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Trenz Pruca’s Observations: Rumination on the Long Generation.


If when I was five years old and shook the hand and listened to the stories of someone who was the age that I am now, he would have been born during the Civil War. If he in turn, when he was five, shook the hand of another old man and listened to his stories, he might have learned that that man when he was young had shaken the hand of someone who had shook the hand of someone who may have known Shakespeare. Three handshakes by old men represent a chain of history from Donald Trump to William Shakespeare.

(Hmm——This may evidence that, as a species, we may have been devolving faster than we realize.)

Recently, my partner told me that when she was young her Grandmother told her that when she was young and growing up near Balmoral Castle in Scotland, she used to watch Queen Victoria and Prince Albert traveling in their carriage to the local church to attend Sunday services.

This is a long generation.

DAILY FACTOIDS: Germany was invented by Julius Caesar who also believed Moses had no knees. 

In about 410 AD the  Roman occupation of Briton ends with the Roman army abandoning it in order to avoid dying on the island in favor of being slaughtered somewhere along the banks of the Rhine. Virtually the entire upper class, Briton and Roman alike, ransack the island for anything of value they could carry on to the boats taking them off to Brittany or Galicia.
In 475 AD the last western emperor, Romulus Augustulus handed over the insignia of his reign to his German general Odoacer. The next two centuries are dominated by hair-obsessed crime lords, some long-haired gingers, others bearded Lombards. Clovis, first “King of France” and descendant of sea monster, chooses the correct faith to be baptized in. His descendants wade through blood and incest until replaced by Charles “the Hammer” Martel whose son Pippin strikes a bargain with the Pope.
In about 500 AD Arthur defeats the Angles and the Saxons at Mount Badon thereby assuring the Britons 40 years of peace. That allowed them to turn their attention to slaughtering each other until the grandchildren of those same Angles and Saxons who had been defeated at Mt. Badon, drive the survivors into the mountains of Wales. 
Great Britain is one of the most often conquered places on earth. Of those conquerors the Anglo-Saxons held the land for perhaps the least amount of time (except for the Danes) and controlled the smallest area of any of that Island’s conquerors. They also left behind the least of note, few notable structures, literature (perhaps Beowulf) or art. So, why does Marjorie Taylor Green, Rick Santorum and the Far Right insist that we in America should be proud to claim Anglo-Saxon heritage?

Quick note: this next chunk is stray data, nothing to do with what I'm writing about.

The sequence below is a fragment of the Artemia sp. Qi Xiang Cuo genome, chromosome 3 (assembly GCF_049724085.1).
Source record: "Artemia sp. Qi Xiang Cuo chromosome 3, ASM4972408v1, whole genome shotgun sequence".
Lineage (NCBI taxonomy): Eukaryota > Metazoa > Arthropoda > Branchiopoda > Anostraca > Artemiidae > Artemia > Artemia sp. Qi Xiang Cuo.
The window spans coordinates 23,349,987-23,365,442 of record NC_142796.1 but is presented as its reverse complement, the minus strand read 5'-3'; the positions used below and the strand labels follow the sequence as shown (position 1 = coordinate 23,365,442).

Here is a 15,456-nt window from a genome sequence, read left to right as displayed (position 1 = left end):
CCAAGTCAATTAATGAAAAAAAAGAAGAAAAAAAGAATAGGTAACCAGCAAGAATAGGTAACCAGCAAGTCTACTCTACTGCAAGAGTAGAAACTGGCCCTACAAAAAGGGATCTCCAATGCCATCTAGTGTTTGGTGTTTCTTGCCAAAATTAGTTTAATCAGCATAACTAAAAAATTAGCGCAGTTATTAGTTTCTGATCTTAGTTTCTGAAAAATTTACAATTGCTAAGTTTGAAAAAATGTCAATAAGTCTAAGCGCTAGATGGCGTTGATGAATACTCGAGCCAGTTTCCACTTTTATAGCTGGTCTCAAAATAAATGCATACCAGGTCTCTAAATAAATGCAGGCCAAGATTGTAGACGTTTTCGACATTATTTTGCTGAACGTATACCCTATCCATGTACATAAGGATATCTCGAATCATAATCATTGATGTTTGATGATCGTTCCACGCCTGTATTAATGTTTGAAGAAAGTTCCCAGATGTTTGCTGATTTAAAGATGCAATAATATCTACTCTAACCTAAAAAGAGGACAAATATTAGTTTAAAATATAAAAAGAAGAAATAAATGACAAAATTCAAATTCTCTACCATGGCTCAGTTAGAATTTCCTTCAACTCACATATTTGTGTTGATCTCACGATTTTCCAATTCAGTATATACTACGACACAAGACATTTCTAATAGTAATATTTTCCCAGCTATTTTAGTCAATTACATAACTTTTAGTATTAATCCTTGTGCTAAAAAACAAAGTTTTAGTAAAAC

Tuckahoe Joe’s Blog of the Week: “Carole’s Stuff and Occasional Nonsense” by Carole Bristol.

While rummaging through the internet, I tripped across an interesting blog, Carole’s Stuff and Occasional Nonsense by Carole Bristol who lives in England when she is not travelingShe describes her blog asall about food, wine, history, music, life, whatever takes my fancy, but mainly it’s about food. Whatever takes her fancy includes: music, the BBC, books, the Byzantine Empire, communications, fashion, film, fishing, football (soccer), France, history, ideas, maps, Paris, photography, politics, the Roman Empire, westies, wine and more. What most interested me were her fascinating comments on history and her correspondence with other historians and students of history. Two posts regarding my current fixation, the influence of the Anglo-Saxon migration on history. She writes:

“My assessment here is that the commonly accepted narrative of Angles, Saxons and Jutes arriving under elites, bent on conquest, is wrong and that these elites only emerged from agrarian settlements once immigration had established itself. Furthermore, I would suggest that the actual identities of the “Angles, Saxons and Jutes” are a process of deliberate creation by newly emergent elites during the 7th century, and that these ethnic identities were manufactured in along with the claimed ancestries that the various new Anglo-Saxon elites constructed to claim traditional rights of leadership.”